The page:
As Joshua Oppenheimer's brilliant "The Act of Killing" has made its way around the world the past year or so, it has drawn to public attention the gruesomeness of the massacres of mid-1960s Indonesia. The depictions of the horrific ways in which street gangs were able to to lynch those suspected of leftist political leanings, those of Chinese heritage and anyone else with whom the thugs wished to settle scores presented in unflinching terms the terror of the early days of Suharto's New Order era.
Clearly the film is a damning indictment of that dark chapter in Indonesian history, in which a million or more people were killed. But it also serves as a savage condemnation of contemporary Indonesia and the warped values that have become entrenched in the popular consciousness.
Consider the fact that the perpetrators of the crimes in Oppenheimer's film can hold their heads high and be feted on TV talk shows as they recount their past actions, while the victims (and their families) speak only in hushed tones and in fear for their safety. The perpetrators are given political legitimacy, able to move in elite social circles, while the victims are rendered invisible. The dark shame that ought be felt by perpetrators of savagery has been transposed onto their victims.
How did it come to be? It part it shows the remarkable success of President Suharto's efforts to institutionalise his "victor's version" of Indonesian history. The henchmen who carried out Suharto's dirty work were welcomed into the political mainstream and presented as role models. And for decades generations of Indonesian school children each year were subjected to a graphically violent portrayal of the supposed crimes of Indonesian communists, a depiction that left the inescapable conclusion that those forces who opposed the communists ought be treated as heroes. Such an onslaught of propaganda left little room for empathy for the victims of violence.
Last month University of Hawaii political scientist Ehito Kimura was
in Jakarta and delivered a fascinating presentation on the history of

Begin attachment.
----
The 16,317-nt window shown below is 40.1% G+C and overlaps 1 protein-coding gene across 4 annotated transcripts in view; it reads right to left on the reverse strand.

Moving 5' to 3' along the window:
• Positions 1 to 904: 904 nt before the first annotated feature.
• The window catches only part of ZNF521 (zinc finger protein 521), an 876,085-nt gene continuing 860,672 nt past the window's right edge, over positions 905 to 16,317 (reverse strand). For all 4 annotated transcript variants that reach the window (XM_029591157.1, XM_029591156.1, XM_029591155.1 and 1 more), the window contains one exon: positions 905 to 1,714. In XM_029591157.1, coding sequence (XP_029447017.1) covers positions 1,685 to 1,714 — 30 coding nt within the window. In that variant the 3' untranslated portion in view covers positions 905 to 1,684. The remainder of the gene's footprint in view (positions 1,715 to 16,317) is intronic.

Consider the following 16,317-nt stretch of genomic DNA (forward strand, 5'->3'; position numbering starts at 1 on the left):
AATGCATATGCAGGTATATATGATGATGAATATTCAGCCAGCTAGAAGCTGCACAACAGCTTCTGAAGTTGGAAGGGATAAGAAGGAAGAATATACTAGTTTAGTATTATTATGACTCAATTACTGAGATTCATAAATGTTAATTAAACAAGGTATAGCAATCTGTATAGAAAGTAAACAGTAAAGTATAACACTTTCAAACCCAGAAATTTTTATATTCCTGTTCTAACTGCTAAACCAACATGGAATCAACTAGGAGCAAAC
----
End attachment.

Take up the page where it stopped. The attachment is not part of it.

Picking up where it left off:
government apologies around the world for past misdeeds (think the 1988
American apology to people of Japanese heritage for internment during
World War II, or Australia's 2008 apology to indigenous children removed from
their parents). Kimura made the case that apologies have gathered
momentum since the end of the Cold War, with the relaxing of political
absolutes during that conflict allowing societies greater scope for
introspection and reflection on their own history.
An apology carries considerable symbolic heft, giving victims the comfort of having their pain validated
and helping them heal the psychological scars. But it also has
practical impact, creating grounds for bringing the perpetrators of
violence to justice through criminal proceedings.
take on the Indonesian experience was rather dispiriting. Essentially,
he showed how the shadow of Suharto loomed large over the legacy of his
successors. Most presidents of the Reform Era have done little more than
nod to the sins of the past and offered weasel words of consolation,
while usually in the same breath talking up the threat posed by victims
of the savagery. So successful has been the disparagement of
left-leaning victims of violence that modern-day leaders are forced to
imply some sort of moral equivalence between the perpetrators of
violence and their victims.
Which leads to Susilo Bambang
Yudhoyono, who has shown little inclination to offer an apology to the victims
of the 1965 violence and their families. Even further from materialising is any effort to bring to
the court system the perpetrators of the 1965 violence, most of them now
elderly but free. The president has been presented with a hefty report by the National Commission on Human Rights on the case against military perpetrators that urges prosecution, but has dithered rather than acted.
When frustrations at Suharto and
his cronies reached boiling point in 1998, it again exhibited itself in
bloodthirsty violence, again against Indonesia's ethnic Chinese
population. Time and time again in the 15 years since, minority
groups have been the victims of thuggish brutality as gangs
of young men have felt free to wield violent power over those they
oppose. Witness the violence against Christians
in Ambon in the early 2000s, the assaults on the Ahmadiyah minority in Cikeusik in 2011, the attacks on the Shia minority in Madura last year
and the ongoing campaign against people with liberal values by the Islamic Defenders
Front. All carried out with brazen impunity.
brutality is not an aberration. Instead, it is a sign of the internalisation of the lessons of Indonesia's history. The events of the past 50 years have shown that brute force is an effective tool for silencing your opponent, and that your chances of getting away with it are high. Just as the gangsters were able to act with impunity in 1965 and emerge as heroes, modern day gangsters are willing to spill blood to terrorise others.
So while the battle against modern-day communal violence focuses on things like improved policing and fostering better intercultural relations, it should also look at the treatment of those involved in the 1965 brutality. An official apology, and efforts to try in court those perpetrators of violence still alive, would go a long way toward giving brutality the stigma it ought to carry. Only by bringing to justice the killers of decades ago will their modern counterparts realise that they will ultimately pay a price for their actions. While those thugs of history skylark in the streets of Medan like they do in "The Act of Killing", thugs of today will continue their campaign of terror.